There’s nothing inherently wrong with being entitled. A worker is entitled to a paycheck; a customer is entitled to the goods they’ve paid for; all of us are entitled to certain inalienable human rights.
So why is “entitled” usually used as an insult?
When someone says that somebody else is “acting entitled”, what they really mean is that this person is “behaving as if they are more entitled than they really are”. In other words, there’s a mismatch between the situation and the person’s actions, at least in the observer’s mind.
To predict when these mismatches might arise, it’s important to understand the different ways in which entitlement manifests in everyday interaction. One way people broadcast their entitlement is the way they talk – specifically, how they make requests.
Entitlement in Language
We’ve probably all had an experience of interacting with someone who comes across as “demanding”. This could be because of their tone of voice, their gestures, their facial expressions, or most relevantly here, the way they ask you for something. For example, instead of saying, “Would it be possible to do me a favor?”, they might say: “You need to do me a favor”. These two requests are essentially asking for the same thing (“a favor”), but they are clearly phrased in very different ways, and convey very different ideas about the speaker’s expectations of how obligated you are to fulfill the request. Here, I’ll refer to this difference in phrasing as formatting.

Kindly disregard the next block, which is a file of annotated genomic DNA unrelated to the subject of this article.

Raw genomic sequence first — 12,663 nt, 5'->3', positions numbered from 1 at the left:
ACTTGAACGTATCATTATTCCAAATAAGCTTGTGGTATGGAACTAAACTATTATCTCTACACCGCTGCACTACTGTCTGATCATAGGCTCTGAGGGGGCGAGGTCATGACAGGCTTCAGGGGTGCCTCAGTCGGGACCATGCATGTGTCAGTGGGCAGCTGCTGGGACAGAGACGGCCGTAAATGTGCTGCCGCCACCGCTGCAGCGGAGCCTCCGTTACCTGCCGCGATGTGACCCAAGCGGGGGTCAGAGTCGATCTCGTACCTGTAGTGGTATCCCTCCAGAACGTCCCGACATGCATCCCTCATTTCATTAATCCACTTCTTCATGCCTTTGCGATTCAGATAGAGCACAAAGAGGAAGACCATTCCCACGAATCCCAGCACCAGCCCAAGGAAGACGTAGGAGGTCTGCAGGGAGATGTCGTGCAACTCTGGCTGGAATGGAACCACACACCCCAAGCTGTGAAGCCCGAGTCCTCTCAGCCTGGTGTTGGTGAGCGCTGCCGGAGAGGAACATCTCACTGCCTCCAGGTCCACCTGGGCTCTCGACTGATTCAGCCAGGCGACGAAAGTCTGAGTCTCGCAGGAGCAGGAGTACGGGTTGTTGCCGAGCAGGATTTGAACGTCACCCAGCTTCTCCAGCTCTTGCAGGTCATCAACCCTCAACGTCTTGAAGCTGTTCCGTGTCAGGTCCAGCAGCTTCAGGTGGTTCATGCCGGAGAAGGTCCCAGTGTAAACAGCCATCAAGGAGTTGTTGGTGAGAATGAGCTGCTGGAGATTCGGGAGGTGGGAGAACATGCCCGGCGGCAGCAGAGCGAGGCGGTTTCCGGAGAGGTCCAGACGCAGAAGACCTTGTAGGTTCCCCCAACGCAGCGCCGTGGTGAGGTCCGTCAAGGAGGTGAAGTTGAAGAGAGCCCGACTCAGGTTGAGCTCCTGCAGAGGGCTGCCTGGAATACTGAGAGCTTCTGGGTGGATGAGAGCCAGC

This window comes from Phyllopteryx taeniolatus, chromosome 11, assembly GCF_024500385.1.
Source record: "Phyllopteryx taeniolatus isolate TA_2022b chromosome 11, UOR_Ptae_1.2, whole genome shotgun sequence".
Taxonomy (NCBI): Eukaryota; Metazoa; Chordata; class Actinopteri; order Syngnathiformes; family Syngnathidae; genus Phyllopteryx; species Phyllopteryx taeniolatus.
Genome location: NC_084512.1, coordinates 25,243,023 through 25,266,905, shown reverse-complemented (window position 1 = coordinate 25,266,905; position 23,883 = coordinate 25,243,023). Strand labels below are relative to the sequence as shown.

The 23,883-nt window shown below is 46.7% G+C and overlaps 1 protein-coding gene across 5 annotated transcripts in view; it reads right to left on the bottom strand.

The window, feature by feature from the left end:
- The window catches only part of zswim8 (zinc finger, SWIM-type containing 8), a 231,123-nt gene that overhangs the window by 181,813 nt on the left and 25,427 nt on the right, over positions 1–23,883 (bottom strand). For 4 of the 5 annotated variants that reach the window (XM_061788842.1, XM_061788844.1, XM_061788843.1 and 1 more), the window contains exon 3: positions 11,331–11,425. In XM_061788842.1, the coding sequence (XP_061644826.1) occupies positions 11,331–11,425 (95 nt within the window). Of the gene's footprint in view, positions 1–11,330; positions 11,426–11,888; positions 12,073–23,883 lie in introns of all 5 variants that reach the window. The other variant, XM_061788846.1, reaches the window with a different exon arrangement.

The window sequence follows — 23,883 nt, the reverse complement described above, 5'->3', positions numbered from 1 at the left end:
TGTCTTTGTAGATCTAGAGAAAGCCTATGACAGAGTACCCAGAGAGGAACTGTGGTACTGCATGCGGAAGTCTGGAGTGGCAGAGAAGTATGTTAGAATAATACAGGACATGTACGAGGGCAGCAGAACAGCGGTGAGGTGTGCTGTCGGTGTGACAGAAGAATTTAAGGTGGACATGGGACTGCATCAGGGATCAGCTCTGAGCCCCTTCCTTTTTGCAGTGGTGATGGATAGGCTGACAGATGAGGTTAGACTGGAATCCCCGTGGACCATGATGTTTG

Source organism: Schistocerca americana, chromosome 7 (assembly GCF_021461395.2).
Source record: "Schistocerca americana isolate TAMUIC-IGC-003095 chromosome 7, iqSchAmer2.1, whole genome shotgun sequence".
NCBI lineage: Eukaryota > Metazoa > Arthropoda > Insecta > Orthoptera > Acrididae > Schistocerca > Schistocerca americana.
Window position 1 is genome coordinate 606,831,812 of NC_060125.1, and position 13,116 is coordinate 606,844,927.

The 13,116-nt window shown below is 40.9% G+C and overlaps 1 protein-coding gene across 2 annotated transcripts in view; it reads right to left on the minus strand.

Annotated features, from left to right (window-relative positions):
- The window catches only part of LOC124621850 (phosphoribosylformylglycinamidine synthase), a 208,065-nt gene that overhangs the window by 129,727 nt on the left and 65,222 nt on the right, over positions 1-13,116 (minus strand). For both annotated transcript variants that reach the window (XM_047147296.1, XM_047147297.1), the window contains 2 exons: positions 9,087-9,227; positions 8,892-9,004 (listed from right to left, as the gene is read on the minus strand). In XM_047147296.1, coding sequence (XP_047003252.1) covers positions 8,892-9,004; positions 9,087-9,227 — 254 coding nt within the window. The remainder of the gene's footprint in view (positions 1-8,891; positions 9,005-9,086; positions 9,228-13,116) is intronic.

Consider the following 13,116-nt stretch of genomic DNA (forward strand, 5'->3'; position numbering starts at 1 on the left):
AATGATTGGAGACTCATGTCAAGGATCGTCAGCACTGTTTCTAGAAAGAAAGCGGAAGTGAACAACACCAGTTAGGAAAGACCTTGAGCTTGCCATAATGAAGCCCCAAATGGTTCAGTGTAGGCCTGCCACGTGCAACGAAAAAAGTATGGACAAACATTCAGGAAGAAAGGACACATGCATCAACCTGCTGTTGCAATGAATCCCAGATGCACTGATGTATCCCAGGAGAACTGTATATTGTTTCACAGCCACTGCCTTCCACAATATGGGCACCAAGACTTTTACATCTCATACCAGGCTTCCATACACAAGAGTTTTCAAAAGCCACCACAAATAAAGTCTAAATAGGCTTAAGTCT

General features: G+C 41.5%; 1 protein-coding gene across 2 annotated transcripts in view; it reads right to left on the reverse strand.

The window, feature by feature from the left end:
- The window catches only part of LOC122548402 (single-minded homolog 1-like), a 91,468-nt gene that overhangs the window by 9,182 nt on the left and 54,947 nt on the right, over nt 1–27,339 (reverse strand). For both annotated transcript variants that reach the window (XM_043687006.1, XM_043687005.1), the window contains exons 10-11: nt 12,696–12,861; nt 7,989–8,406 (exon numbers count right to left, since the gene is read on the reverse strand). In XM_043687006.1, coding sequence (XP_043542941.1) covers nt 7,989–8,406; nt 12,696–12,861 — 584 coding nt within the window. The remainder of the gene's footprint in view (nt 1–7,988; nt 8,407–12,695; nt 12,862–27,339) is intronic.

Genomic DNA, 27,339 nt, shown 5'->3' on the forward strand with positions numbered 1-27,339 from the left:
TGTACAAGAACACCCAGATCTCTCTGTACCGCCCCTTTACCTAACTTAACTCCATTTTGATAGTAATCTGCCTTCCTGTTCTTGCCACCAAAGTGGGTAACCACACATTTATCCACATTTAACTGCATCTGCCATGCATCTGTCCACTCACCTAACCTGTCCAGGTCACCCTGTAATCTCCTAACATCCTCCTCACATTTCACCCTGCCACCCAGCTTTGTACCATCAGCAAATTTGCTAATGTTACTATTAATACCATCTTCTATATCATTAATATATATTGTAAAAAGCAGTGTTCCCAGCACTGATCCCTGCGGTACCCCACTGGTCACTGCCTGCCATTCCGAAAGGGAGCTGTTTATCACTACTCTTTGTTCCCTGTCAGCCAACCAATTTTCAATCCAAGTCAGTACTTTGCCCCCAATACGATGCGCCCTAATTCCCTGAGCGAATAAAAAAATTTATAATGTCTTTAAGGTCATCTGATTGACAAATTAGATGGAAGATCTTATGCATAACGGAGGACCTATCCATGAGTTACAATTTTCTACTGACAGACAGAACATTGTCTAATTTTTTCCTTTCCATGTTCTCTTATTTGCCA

Importantly, requests can be formatted in all sorts of ways. Consider the following formatting options for asking someone to close a window:
- Close the window.
- Can you close the window?
- Would you mind closing the window?
- I was wondering if you could close the window?
- It’s getting a little chilly in here.
Option 1 is unambiguously direct, options 2-4 are framed as questions but are more or less conventionalized requests, and option 5 is an indirect statement about the world – which presumably is produced in hope of an offer from the listener.
These formatting options are canonically associated with different levels of “politeness” (Brown & Levinson, 1987), though the acceptability of any given request, of course, depends on the situation. It’s probably not unusual for a boss to speak directly with their employees, whereas an employee might use more indirect formatting when speaking to their boss. Or, if you’re asking your friend for a ride to the doctor’s office, it’s probably more acceptable to use direct formatting if the situation is very urgent – say, you’ve just suffered a major head trauma.
In other words, the situation is complex. It’s not simply that different request formats map 1-1 onto different levels of politeness; these mappings are modulated by who is producing the request, and the situation it’s being produced in.
This complexity could be a real headache for linguists interested in cataloguing the phenomenon. But fortunately, a seminal study (Curl & Drew, 2008) identified systematicity in request formatting. The authors analyzed two kinds of telephone conversations: 90 “Everyday” calls between private citizens, and 59 “after-hours” medical calls to the doctor’s office. In each call, they annotated when a request occurred, and how it was formatted – e.g., was it produced with a “Could you X?” formatting, or with a “I was wondering if you could X…” formatting?